The goal of this SBIR research program is to develop a novel small molecule inhibitor of latent Epstein-Barr Virus (EBV) infection. EBV is a ubiquitous gamma- herpesvirus that has been classified by the World Health Organization as a human carcinogen. Vironika, with its consortium partners the Wistar Institute and Fox Chase Chemical Diversity Center, Inc., will develop a highly specific and potent inhibitor of EBV latency that wil provide an important therapeutic strategy to treat EBV-associated diseases. Latent infection is associated with multiple human malignancies, including Burkitt's lymphoma, nasopharyngeal carcinomas, Hodgkin's lymphoma, gastric carcinomas, and immunoblastic B-cell lymphoma's during immunosuppression. Currently, no EBV-specific therapies exist that target latent infection, and therefore it remains impossible to effectively treat or prevent EBV-associated disease. The latent infection depends on a viral encoded protein which functions in the replication and maintenance of the viral genome. Genetic and biological disruption of this protein blocks viral latent infection and EBV- dependent B-cell growth. The binding domain of this protein has been characterized structurally and biochemically, and serves as an ideal molecule for targeted small molecule inhibition of EBV infection. We have screened over 600,000 compounds in our primary HTS screen. Using hit-to-lead filtering approaches, we identified one lead series and two alternative backup series that have high potency in biochemical inhibitor assays and high selectivity in multiple cell-based assays, including selective killing of EBV+ lymphoma cell lines. Our lead compound has efficacy in an animal model of EBV lymphomagenesis. In this Phase 1 proposal, we will partner with Fox Chase Chemical Diversity Center to advance a lead compound using medicinal chemistry methods and extensive biochemical and biological analysis to validate mechanism of drug action. In Phase 2, we will develop our advanced leads into a pre-clinical lead candidate. The ultimate goal of this SBIR program is to develop a novel small molecule therapeutic agent to treat latent EBV infection and its associated malignancies.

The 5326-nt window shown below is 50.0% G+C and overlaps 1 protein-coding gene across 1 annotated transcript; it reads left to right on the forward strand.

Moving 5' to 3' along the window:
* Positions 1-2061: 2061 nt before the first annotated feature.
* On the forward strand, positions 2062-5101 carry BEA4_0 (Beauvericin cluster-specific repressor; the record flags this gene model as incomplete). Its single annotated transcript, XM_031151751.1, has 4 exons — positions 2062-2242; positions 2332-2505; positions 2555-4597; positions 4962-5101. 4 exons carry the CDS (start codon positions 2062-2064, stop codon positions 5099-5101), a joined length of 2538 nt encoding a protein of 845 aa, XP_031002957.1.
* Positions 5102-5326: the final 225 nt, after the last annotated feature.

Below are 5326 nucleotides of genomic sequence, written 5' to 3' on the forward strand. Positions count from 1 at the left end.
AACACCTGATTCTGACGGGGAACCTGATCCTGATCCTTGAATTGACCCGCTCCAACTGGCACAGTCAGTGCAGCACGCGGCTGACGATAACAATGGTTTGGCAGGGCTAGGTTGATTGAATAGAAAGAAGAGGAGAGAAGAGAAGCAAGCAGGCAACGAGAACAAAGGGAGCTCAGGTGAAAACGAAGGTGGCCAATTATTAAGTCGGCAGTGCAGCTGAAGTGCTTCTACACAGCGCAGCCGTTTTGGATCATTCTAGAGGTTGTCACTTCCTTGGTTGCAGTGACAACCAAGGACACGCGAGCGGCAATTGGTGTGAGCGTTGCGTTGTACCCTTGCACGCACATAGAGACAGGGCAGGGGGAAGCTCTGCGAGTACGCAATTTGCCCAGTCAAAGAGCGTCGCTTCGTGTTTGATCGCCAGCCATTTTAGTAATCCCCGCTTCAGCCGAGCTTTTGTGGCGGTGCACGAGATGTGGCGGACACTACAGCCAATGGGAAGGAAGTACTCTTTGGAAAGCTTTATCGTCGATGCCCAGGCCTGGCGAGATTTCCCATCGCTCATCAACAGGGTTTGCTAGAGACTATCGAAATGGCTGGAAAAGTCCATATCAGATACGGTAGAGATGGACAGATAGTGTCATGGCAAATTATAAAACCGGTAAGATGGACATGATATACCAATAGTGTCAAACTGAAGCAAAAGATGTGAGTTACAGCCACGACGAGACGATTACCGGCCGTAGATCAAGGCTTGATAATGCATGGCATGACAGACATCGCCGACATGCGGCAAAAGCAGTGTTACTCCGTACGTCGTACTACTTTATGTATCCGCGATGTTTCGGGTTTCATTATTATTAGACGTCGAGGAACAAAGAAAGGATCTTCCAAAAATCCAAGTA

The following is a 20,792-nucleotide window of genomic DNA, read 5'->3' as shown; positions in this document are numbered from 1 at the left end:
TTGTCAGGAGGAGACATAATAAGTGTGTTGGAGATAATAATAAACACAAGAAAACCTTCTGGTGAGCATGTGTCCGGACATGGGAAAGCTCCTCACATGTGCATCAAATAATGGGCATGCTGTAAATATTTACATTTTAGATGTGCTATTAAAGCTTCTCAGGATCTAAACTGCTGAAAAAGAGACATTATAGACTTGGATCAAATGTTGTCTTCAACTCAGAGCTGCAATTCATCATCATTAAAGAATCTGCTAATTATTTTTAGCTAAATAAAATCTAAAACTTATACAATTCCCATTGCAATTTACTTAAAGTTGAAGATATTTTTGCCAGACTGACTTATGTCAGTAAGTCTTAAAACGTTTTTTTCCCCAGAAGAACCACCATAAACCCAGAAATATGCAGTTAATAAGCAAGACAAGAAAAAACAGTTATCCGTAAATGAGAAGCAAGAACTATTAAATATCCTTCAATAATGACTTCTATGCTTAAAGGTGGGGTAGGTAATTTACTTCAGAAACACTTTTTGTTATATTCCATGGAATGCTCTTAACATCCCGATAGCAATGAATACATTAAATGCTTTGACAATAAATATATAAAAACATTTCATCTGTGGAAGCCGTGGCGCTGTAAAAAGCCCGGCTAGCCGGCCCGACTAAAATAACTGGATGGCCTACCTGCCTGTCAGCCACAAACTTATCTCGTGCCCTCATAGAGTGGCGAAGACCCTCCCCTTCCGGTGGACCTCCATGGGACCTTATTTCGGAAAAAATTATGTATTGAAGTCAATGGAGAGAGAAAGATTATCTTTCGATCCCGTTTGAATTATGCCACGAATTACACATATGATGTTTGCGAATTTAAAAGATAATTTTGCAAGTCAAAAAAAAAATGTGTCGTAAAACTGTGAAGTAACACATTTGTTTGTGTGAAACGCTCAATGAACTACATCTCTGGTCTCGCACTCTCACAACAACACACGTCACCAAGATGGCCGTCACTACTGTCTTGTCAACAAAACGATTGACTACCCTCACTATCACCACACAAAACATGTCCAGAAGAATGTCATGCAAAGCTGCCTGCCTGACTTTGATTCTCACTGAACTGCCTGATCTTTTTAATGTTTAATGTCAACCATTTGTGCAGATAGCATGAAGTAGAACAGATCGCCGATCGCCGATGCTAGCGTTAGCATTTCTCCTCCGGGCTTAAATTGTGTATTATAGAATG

The research program described in this proposal will reduce the incidence of latent (non-active) infection by Epstein-Barr Virus (EBV). Latent EBV has been classified as a human carcinogen and is associated with Burkitt's lymphoma, Hodgkin's lymphoma, and nasopharyngeal carcinomas. The product being developed in this proposal is the first therapeutic small molecule drug that specifically disrupts EBV latent infection.